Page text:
« Last Edit: January 21, 2022, 07:13:39 PM by Herbert Derp »

oldladystache

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Re: Rocket Lab (RKLB) - Finally a decent space company that we can invest in?
« Reply #214 on: January 21, 2022, 06:58:39 PM »
I bought some at 14, then I bought some more at 9.9 - I hope you are right.

Herbert Derp

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Re: Rocket Lab (RKLB) - Finally a decent space company that we can invest in?
« Reply #215 on: February 06, 2022, 09:22:48 PM »
Good news! Rocket Lab is opening a new space systems complex in Littleton, Colorado, near the current offices of Advanced Solutions, Inc. The new complex will have 40,000 square feet of office, lab and production space, and will include two mission operations centers. It will allow Advanced Solutionsí staff to double to more than 120 people by early 2023.

Growing space systems is more important to Rocket Lab's future than launch, in my opinion. The market for space systems and space services is much bigger than launch, and aggressively expanding out of launch is the only way Rocket Lab is going to get a slice of the true profits in the future space industry.

This is another opportunity to compare Rocket Lab and Astra, by the way. Both companies say they want to expand into space systems and space services, but only Rocket Lab is making credible moves to get there. So far, Astra has been almost nothing but talk.

https://spacenews.com/rocket-lab-expands-colorado-facilities-prepares-for-busy-launch-year/
« Last Edit: February 08, 2022, 10:56:20 PM by Herbert Derp »

alcon835

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Re: Rocket Lab (RKLB) - Finally a decent space company that we can invest in?
« Reply #216 on: February 07, 2022, 07:09:46 AM »
With everything Rocket Lab is doing, the companies they are buying, the diversification of their business, and the space contracts they keep winning...

I just don't see how anyone isn't bullish on RKLB.

markbike528CBX

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Re: Rocket Lab (RKLB) - Finally a decent space company that we can invest in?
« Reply #217 on: February 08, 2022, 09:17:03 AM »
From the rocket side, a general discussion of sector stock picking.

Topic: Investment in space companies  (Read 8397 times)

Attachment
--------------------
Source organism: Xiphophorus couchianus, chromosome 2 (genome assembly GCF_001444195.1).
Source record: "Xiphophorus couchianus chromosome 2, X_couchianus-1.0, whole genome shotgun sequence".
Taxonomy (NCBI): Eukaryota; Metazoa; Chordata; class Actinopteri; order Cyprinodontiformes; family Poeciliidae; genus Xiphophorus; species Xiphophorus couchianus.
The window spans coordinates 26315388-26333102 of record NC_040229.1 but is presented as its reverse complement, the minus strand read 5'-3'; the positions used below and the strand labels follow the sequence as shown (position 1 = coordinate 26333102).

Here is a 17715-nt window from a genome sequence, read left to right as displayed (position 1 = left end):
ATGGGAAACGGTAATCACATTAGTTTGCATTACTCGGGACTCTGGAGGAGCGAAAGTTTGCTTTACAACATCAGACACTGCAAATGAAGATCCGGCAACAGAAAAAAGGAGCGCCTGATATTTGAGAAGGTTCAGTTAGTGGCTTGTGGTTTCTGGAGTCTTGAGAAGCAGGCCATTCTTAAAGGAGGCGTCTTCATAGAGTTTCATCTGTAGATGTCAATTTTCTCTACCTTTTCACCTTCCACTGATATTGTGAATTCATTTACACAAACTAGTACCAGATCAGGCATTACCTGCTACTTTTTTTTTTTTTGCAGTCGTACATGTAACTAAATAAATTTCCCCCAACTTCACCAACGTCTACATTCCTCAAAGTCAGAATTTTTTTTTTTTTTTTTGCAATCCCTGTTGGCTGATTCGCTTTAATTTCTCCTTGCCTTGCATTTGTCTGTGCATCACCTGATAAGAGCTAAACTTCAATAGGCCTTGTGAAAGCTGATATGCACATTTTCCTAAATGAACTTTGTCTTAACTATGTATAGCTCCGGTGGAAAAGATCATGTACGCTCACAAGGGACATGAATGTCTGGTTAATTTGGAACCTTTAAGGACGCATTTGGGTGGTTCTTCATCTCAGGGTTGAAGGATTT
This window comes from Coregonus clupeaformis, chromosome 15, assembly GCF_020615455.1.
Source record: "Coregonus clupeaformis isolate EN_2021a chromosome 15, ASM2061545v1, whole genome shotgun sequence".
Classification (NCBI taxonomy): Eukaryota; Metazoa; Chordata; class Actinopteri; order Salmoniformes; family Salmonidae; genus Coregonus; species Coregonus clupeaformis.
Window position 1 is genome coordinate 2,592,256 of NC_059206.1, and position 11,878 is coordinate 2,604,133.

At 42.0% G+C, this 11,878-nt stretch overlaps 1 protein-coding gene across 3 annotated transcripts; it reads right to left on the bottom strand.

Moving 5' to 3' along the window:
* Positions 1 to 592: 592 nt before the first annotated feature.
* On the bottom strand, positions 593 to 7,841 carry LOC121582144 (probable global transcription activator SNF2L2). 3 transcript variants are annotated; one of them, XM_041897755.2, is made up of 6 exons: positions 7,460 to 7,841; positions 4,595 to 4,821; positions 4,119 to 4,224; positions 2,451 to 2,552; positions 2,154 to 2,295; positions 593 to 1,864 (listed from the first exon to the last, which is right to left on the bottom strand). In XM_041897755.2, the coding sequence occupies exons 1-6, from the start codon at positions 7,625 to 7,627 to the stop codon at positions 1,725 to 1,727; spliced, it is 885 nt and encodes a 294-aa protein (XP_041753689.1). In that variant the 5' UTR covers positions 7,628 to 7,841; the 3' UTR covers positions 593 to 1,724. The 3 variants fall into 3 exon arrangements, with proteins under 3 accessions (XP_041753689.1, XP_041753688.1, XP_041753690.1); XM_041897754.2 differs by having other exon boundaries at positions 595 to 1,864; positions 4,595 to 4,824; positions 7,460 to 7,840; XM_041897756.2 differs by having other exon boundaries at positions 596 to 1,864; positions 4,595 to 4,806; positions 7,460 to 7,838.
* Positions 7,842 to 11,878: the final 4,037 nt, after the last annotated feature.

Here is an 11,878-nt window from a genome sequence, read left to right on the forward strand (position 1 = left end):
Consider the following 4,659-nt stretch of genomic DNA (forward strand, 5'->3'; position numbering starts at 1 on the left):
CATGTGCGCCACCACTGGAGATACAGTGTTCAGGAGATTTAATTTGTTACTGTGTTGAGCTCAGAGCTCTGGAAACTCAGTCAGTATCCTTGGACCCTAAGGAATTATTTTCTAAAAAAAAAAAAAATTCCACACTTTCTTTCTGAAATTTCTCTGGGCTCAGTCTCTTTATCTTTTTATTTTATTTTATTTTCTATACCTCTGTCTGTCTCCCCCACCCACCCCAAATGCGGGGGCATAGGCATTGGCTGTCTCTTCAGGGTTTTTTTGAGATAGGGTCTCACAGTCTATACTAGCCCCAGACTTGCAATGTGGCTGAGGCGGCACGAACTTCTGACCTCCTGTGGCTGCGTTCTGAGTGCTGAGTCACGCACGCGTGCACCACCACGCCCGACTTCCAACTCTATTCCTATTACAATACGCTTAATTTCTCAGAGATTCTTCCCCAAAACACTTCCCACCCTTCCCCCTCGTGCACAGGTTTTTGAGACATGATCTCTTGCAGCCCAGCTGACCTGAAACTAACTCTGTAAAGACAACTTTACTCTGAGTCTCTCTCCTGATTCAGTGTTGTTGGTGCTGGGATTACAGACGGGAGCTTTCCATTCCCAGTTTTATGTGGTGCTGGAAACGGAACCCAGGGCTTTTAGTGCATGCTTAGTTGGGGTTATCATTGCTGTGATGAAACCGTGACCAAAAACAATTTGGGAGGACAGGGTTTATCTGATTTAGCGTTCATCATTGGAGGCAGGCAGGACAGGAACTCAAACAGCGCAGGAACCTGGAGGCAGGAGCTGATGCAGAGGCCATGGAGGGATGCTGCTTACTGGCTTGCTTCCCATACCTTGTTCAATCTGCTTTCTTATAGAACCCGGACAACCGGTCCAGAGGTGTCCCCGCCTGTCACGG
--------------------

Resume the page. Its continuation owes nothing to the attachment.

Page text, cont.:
https://forum.nasaspaceflight.com/index.php?topic=53937.40

MustacheAndaHalf

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Re: Rocket Lab (RKLB) - Finally a decent space company that we can invest in?
« Reply #218 on: February 08, 2022, 09:26:18 AM »
With everything Rocket Lab is doing, the companies they are buying, the diversification of their business, and the space contracts they keep winning...

I just don't see how anyone isn't bullish on RKLB.
Last month 5 analysts covered RKLB, with 3 giving it a "strong buy" (versus 1 buy and 1 hold).  Seems like analysts agreed with you.

One counter-argument: recent returns, like -22% YTD.  High growth stocks may be up against a tough year.
https://www.morningstar.com/stocks/xnas/rklb/trailing-returns

Herbert Derp

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Re: Rocket Lab (RKLB) - Finally a decent space company that we can invest in?
« Reply #219 on: February 10, 2022, 01:44:53 PM »
Astra's launch today has failed. Four customer satellites were lost. Their stock is down 32% so far today. Bad news for Astra. Good news for Rocket Lab, prospective customers are going to be looking for a launch provider with reliable rockets, which Rocket Lab has and Astra doesn't.

Rocket Lab's upcoming mission, "Without Mission a Beat", which was scheduled for February 14th, has apparently missed a beat after all and been pushed back into March. In response, Rocket Lab has pulled forward a different mission ("The Owlís Night Continues") to February 28th. That's really cutting it close. At this point, it seems likely that Rocket Lab will fail to launch anything for both January and February. Again, space is hard.

Some good news is that last month, NASA released their "Autonomous Flight Termination Unit" software to Rocket Lab. This is one of the final steps towards enabling Rocket Lab to launch from Virginia and increase their launch cadence.
« Last Edit: February 10, 2022, 02:38:30 PM by Herbert Derp »

vand

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Re: Rocket Lab (RKLB) - Finally a decent space company that we can invest in?
« Reply #220 on: February 14, 2022, 06:32:46 PM »
Rocket Lab just got a new $20 price target and buy rating from Bank of America!

https://www.barrons.com/articles/rocket-lab-stock-buy-rating-51638287031

Hopefully this means that institutional interest in the stock is growing.

The price targets are now:

09/09/2021, Canaccord Genuity, Price Target: $30

09/13/2021, Cowen, Price Target: $18

09/17/2021, Deutsche Bank, Price Target: $18

09/30/2021, Stifel, Price Target: $22

11/30/2021, Bank of America, Price Target: $20

You can also view a live summary of the analyst ratings here:
https://www.benzinga.com/quote/RKLB/analyst-ratings

So far not a single one of these brokers has even got the direction right, never mind the size.

OK, maybe that's a bit uncalled for. But be very careful. Most of this board is dyed in the wool indexers, with a small number of active stock picker trying to literally find the next rocketship. Maybe there's room for something healthily in the middle, like, I dunno, insurance companies.

Herbert Derp

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Re: Rocket Lab (RKLB) - Finally a decent space company that we can invest in?
« Reply #221 on: February 23, 2022, 01:56:57 PM »
Rocket Lab just got a new $20 price target and buy rating from Roth Capital! I couldn't find much info other than the price target itself, but it shows that analysts are still confident in Rocket Lab despite the recent downturn in space stocks. Personally, I think this downturn is a great buying opportunity.

In other news, Rocket Lab's second operational launch pad is officially open for business, with their next mission scheduled to launch from it in about a week! Check out this video which Rocket Lab put out today to commemorate their new launch pad.